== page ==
Specific IgY Antibody Detection using Enzyme-linked Immunosorbent Assay (ELISA)

Adaptive immune function was measured using an ELISA for KLH-specific IgY antibodies. Flat-bottomed 96-well plates were coated with 50 µl/well of KLH antigen (Calbiochem #374807) diluted to 0.5 mg/ml of KLH antigen in carbonate-bicarbonate coating buffer. Plates were incubated overnight at 4°C. Plates were washed four times with wash buffer (PBS+Tween) to remove unbound coating antigen, blocked with 100 µL/well of blocking buffer (5% nonfat milk+wash buffer) and incubated for 1 hour at 37°C. Blocking buffer was discarded and 100 µl of zebra finch plasma samples (and positive and negative plate control samples), diluted 1∶100 in blocking buffer, were added to the wells in duplicate and the plates were incubated for 1 hour at 37°C. Plates were washed four times with wash buffer, 50 µl of horseradish peroxidase-conjugated goat-anti-bird IgG ( = IgY) antibody (Bethyl Laboratories, Inc. #A140-110P) diluted 1∶700 in wash buffer was added to each well, and the plates were incubated for 1 hour at 37°C. Plates were washed four times with wash buffer, 100 µl of ABTS substrate was added to all wells, and the plates were incubated in the dark at room temperature for 10 minutes. Optical densities of the wells were read at 405 nm using an automated plate reader and average absorbance values of duplicate wells were recorded. All samples from a given bird were run on the same plate and samples from birds of different treatment groups were included on each plate. Average absorbance values for post-priming and post-boost samples were corrected for background absorbance values on KLH-specific ELISA by subtracting the average absorbance value of the pre-injection blood sample for each bird (or from a sibling bird, in the case of the 7d group).

Statistics

Results are given as means ± sem (N = number of individuals). All tests were carried out using R statistical package [20]. Assumptions of normality and homoscedasticity were examined prior to use of parametric tests and log-transformation (after adding a constant to the corrected antibody response values to make them positive and non-zero) was performed to meet normality assumptions. ANOVA was used to compare absorbance values in pre-vaccination samples, body mass, and hematocrit among age groups. Linear mixed models of repeated measures of specific antibody response were fit using maximum likelihood criteria (including individual bird and parental breeding pair as random effects), and chi-square-based tests were used to determine the significance of fixed and random effects. Non-significant variables were iteratively removed from the model. Post-hoc Tukey’s contrasts distinguished differences among groups. In all tests, the significance level was set at p<0.05.

Results

Baseline absorbance values from pre-vaccination samples, which likely measure cross-reactivity of ELISA reagents with non-KLH specific antibodies in samples, significantly differed among age groups (F3,44∶ 6.5, p<0.001). Adults (0.179±0.026) had significantly higher baseline absorbance values than all of the nestling groups. Nestlings at 7d (0.106±0.007), 14d (0.111±0.016), and 21d (0.096±0.006) post-hatch did not significantly differ from each other in baseline absorbance values. To correct for differences among age groups, baseline absorbance values were subtracted from post-priming vaccination and post-boost antibody response values for each bird (or sibling bird in the case of the 7d group).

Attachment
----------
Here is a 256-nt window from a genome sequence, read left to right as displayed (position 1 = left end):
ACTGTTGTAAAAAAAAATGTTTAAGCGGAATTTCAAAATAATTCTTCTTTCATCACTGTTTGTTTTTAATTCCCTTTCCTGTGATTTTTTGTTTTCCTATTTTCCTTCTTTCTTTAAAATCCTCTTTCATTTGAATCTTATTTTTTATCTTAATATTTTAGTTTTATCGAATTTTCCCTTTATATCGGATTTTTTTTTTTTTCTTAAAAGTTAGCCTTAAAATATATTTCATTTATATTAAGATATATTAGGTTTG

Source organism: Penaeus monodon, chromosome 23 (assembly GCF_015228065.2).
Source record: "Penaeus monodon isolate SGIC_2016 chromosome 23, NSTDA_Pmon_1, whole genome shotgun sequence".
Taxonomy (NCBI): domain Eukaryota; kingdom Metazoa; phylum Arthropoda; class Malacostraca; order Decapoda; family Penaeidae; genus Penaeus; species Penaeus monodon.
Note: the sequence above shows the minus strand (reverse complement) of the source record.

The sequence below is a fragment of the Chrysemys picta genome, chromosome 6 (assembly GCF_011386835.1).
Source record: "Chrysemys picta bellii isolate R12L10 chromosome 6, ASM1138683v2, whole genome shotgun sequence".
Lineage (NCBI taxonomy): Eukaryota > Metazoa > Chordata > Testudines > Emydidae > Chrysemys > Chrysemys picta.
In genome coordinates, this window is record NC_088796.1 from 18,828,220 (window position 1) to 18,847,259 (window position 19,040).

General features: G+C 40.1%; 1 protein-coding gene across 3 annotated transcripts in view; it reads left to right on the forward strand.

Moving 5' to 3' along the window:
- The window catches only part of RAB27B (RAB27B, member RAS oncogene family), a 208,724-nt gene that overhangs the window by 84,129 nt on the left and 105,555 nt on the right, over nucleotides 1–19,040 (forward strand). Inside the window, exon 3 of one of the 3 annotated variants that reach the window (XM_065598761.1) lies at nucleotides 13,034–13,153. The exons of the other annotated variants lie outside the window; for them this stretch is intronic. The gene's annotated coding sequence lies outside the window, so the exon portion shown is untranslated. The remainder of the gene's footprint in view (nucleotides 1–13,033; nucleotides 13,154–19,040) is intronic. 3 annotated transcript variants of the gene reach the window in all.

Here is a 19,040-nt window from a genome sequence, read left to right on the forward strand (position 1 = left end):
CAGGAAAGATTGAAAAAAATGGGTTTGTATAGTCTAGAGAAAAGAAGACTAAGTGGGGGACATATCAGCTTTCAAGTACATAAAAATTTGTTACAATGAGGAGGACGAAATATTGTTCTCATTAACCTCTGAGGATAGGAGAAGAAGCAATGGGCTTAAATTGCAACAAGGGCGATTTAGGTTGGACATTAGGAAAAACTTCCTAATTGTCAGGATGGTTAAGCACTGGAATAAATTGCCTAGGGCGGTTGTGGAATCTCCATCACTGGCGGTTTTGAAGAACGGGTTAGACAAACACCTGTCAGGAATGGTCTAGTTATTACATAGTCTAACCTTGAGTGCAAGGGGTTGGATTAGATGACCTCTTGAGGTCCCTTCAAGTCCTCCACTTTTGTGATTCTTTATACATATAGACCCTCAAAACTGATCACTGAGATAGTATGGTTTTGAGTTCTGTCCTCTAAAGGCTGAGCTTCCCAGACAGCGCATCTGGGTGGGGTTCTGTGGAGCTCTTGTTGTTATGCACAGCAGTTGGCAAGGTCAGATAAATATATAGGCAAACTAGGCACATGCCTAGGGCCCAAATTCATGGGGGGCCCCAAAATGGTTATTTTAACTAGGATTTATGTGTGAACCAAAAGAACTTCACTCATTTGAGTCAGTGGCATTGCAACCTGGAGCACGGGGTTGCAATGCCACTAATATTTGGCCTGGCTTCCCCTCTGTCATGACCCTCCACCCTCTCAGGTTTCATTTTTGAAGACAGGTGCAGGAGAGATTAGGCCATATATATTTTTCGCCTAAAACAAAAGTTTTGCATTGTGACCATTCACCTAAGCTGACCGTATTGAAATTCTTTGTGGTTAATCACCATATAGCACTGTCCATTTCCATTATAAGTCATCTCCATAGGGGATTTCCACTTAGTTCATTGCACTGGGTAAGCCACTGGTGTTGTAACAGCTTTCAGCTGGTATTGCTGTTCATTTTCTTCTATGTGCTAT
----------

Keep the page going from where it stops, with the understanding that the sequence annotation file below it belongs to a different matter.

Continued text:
Repeated measures analysis of corrected KLH antibody response revealed a significant interaction of age and sampling time (Chi-square: 53.94, d.f. 3, p<0.001) (Figure 1). Comparisons within an age group revealed no significant increase in KLH-specific antibody levels between vaccination and boost in 7d birds (p = 0.992), yet highly significant increases between vaccination and boost were observed in birds vaccinated at 14d (p = 0.005) and 21d (p<0.001) and as adults (p<0.001).

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Figure 1. KLH-specific antibody response in vaccinated zebra finch nestlings and adults.

Data are means ± s.e.m. (n = 13 for 7d and 14d groups, n = 14 for 21d and adult groups). Post-priming vaccination (unfilled bars) and post-boost (filled bars) absorbance values were corrected for absorbance values of baseline blood samples on KLH-specific ELISA. Post-vaccination values among age groups that share the same lowercase letter and post-boost values among age groups that share the same uppercase letter are not significantly different as determined by Tukey’s post hoc tests. Significant differences between post-vaccination and post-boost values within an age group (as determined by Tukey’s post hoc tests) are denoted by asterisks.

http://dx.doi.org/10.1371/journal.pone.0047294.g001

There was no significant difference among age groups in corrected KLH antibody levels in response to priming vaccination (Figure 1), yet there were significant differences in corrected KLH antibody levels post-boost, with responses at 7d<14d<21d< adults (Figure 1). Post-boost antibody responses in all nestling age groups were significantly lower than in adults, indicating that mature adult secondary antibody response level was not achieved in zebra finches prior to fledging (Figure 1).